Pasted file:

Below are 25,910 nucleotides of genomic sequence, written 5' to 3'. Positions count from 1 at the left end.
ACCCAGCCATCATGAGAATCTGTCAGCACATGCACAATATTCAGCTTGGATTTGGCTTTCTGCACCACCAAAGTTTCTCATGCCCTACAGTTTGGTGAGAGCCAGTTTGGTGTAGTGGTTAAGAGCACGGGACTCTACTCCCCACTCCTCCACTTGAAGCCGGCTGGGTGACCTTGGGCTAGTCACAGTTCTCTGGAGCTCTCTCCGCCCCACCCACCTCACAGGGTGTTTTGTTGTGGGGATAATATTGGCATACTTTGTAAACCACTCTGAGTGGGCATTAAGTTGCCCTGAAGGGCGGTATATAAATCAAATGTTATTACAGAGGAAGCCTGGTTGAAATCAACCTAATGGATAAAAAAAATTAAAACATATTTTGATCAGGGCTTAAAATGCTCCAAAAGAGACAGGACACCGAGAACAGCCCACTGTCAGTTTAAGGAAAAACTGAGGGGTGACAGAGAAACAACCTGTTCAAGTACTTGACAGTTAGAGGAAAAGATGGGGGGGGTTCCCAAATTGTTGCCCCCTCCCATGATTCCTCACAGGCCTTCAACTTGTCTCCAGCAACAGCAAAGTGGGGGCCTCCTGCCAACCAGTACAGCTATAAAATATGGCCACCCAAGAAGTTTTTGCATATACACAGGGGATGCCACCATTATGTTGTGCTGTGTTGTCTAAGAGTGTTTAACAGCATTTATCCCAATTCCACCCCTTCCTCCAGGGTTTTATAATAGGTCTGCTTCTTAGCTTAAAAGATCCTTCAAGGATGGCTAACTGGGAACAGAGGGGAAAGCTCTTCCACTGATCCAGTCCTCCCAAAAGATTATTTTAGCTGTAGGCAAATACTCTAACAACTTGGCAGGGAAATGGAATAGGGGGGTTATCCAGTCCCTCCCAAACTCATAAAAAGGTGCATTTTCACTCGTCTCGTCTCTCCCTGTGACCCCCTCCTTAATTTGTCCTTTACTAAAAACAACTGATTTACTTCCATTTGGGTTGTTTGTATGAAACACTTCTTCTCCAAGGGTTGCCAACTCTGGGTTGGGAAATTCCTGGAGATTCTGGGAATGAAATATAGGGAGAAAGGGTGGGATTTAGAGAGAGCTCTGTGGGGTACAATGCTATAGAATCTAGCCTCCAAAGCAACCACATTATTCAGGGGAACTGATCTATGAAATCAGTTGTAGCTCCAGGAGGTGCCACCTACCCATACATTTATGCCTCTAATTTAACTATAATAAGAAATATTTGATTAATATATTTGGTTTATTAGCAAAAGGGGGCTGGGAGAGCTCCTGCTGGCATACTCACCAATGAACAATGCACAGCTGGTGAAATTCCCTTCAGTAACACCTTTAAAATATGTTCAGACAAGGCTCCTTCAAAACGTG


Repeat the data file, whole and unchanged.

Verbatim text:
Below are 25,910 nucleotides of genomic sequence, written 5' to 3'. Positions count from 1 at the left end.
ACCCAGCCATCATGAGAATCTGTCAGCACATGCACAATATTCAGCTTGGATTTGGCTTTCTGCACCACCAAAGTTTCTCATGCCCTACAGTTTGGTGAGAGCCAGTTTGGTGTAGTGGTTAAGAGCACGGGACTCTACTCCCCACTCCTCCACTTGAAGCCGGCTGGGTGACCTTGGGCTAGTCACAGTTCTCTGGAGCTCTCTCCGCCCCACCCACCTCACAGGGTGTTTTGTTGTGGGGATAATATTGGCATACTTTGTAAACCACTCTGAGTGGGCATTAAGTTGCCCTGAAGGGCGGTATATAAATCAAATGTTATTACAGAGGAAGCCTGGTTGAAATCAACCTAATGGATAAAAAAAATTAAAACATATTTTGATCAGGGCTTAAAATGCTCCAAAAGAGACAGGACACCGAGAACAGCCCACTGTCAGTTTAAGGAAAAACTGAGGGGTGACAGAGAAACAACCTGTTCAAGTACTTGACAGTTAGAGGAAAAGATGGGGGGGGTTCCCAAATTGTTGCCCCCTCCCATGATTCCTCACAGGCCTTCAACTTGTCTCCAGCAACAGCAAAGTGGGGGCCTCCTGCCAACCAGTACAGCTATAAAATATGGCCACCCAAGAAGTTTTTGCATATACACAGGGGATGCCACCATTATGTTGTGCTGTGTTGTCTAAGAGTGTTTAACAGCATTTATCCCAATTCCACCCCTTCCTCCAGGGTTTTATAATAGGTCTGCTTCTTAGCTTAAAAGATCCTTCAAGGATGGCTAACTGGGAACAGAGGGGAAAGCTCTTCCACTGATCCAGTCCTCCCAAAAGATTATTTTAGCTGTAGGCAAATACTCTAACAACTTGGCAGGGAAATGGAATAGGGGGGTTATCCAGTCCCTCCCAAACTCATAAAAAGGTGCATTTTCACTCGTCTCGTCTCTCCCTGTGACCCCCTCCTTAATTTGTCCTTTACTAAAAACAACTGATTTACTTCCATTTGGGTTGTTTGTATGAAACACTTCTTCTCCAAGGGTTGCCAACTCTGGGTTGGGAAATTCCTGGAGATTCTGGGAATGAAATATAGGGAGAAAGGGTGGGATTTAGAGAGAGCTCTGTGGGGTACAATGCTATAGAATCTAGCCTCCAAAGCAACCACATTATTCAGGGGAACTGATCTATGAAATCAGTTGTAGCTCCAGGAGGTGCCACCTACCCATACATTTATGCCTCTAATTTAACTATAATAAGAAATATTTGATTAATATATTTGGTTTATTAGCAAAAGGGGGCTGGGAGAGCTCCTGCTGGCATACTCACCAATGAACAATGCACAGCTGGTGAAATTCCCTTCAGTAACACCTTTAAAATATGTTCAGACAAGGCTCCTTCAAAACGTG